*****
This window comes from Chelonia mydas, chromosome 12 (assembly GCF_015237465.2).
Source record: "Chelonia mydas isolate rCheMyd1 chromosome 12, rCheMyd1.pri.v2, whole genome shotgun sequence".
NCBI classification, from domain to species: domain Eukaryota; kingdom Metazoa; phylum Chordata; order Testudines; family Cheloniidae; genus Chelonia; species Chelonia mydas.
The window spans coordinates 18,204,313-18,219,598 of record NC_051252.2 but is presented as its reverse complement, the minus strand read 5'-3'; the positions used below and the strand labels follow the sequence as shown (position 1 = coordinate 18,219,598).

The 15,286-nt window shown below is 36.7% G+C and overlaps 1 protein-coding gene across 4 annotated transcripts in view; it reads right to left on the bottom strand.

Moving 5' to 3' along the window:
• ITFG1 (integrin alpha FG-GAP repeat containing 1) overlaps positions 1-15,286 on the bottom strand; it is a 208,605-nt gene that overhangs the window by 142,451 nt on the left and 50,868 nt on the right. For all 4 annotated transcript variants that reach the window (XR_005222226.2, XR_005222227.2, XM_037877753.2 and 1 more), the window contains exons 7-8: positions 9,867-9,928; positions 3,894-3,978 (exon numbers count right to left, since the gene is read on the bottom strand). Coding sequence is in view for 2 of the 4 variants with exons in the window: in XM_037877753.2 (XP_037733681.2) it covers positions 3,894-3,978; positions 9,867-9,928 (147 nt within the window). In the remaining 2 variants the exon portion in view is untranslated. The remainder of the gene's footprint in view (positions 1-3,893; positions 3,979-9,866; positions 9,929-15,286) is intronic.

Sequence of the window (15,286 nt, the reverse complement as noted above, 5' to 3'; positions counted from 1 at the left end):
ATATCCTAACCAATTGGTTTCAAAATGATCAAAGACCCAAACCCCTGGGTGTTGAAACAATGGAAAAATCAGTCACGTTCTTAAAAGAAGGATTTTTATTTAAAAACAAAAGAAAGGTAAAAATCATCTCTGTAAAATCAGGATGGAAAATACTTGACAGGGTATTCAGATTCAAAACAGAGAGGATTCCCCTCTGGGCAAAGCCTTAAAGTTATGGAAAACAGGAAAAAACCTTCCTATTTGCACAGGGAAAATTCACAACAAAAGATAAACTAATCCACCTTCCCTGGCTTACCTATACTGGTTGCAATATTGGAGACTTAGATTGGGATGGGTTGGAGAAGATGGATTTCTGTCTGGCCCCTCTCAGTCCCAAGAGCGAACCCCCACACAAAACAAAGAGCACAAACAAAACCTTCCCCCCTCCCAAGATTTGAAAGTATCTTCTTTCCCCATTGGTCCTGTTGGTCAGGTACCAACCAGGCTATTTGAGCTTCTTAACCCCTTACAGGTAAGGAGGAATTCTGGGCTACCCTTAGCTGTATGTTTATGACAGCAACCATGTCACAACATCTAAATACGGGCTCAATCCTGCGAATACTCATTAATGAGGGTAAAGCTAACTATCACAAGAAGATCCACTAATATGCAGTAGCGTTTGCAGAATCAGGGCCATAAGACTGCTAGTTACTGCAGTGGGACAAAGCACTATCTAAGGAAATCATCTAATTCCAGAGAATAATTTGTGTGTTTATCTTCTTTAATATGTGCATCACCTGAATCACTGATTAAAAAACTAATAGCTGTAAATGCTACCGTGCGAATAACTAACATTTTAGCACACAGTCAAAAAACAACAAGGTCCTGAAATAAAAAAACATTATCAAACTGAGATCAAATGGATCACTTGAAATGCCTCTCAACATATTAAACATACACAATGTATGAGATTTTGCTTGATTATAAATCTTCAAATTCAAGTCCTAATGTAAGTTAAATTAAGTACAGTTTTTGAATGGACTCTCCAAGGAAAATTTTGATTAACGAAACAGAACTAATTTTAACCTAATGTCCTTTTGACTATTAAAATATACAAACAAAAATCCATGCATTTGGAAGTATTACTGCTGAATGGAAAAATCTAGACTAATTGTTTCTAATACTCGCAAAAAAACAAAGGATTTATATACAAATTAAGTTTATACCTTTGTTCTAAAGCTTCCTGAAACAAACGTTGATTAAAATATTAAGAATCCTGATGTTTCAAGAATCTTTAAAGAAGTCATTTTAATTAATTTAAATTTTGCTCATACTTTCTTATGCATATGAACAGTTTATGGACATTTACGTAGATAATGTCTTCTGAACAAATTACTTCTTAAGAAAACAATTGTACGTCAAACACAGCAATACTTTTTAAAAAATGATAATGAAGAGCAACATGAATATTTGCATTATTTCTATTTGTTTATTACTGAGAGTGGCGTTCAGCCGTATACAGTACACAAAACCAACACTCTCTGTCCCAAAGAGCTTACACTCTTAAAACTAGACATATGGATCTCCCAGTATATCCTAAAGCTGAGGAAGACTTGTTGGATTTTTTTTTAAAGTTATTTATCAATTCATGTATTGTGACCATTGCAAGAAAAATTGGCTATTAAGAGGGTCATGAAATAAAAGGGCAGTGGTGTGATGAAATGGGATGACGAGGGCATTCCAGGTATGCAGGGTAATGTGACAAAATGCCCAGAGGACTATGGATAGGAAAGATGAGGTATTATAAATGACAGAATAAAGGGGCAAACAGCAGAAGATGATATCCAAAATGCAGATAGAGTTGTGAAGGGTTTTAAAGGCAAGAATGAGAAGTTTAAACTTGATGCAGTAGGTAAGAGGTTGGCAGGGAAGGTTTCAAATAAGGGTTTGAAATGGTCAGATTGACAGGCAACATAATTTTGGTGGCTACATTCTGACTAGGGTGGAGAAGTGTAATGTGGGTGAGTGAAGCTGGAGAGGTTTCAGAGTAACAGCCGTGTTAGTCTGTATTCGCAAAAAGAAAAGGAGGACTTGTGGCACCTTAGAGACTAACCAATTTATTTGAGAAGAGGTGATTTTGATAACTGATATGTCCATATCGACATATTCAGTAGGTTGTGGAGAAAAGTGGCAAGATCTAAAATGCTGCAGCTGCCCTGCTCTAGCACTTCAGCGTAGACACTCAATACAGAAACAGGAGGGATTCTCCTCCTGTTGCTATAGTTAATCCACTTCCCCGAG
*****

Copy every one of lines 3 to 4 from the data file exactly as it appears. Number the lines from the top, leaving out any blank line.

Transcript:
NCBI classification, from domain to species: domain Eukaryota; kingdom Metazoa; phylum Chordata; order Testudines; family Cheloniidae; genus Chelonia; species Chelonia mydas.
The window spans coordinates 18,204,313-18,219,598 of record NC_051252.2 but is presented as its reverse complement, the minus strand read 5'-3'; the positions used below and the strand labels follow the sequence as shown (position 1 = coordinate 18,219,598).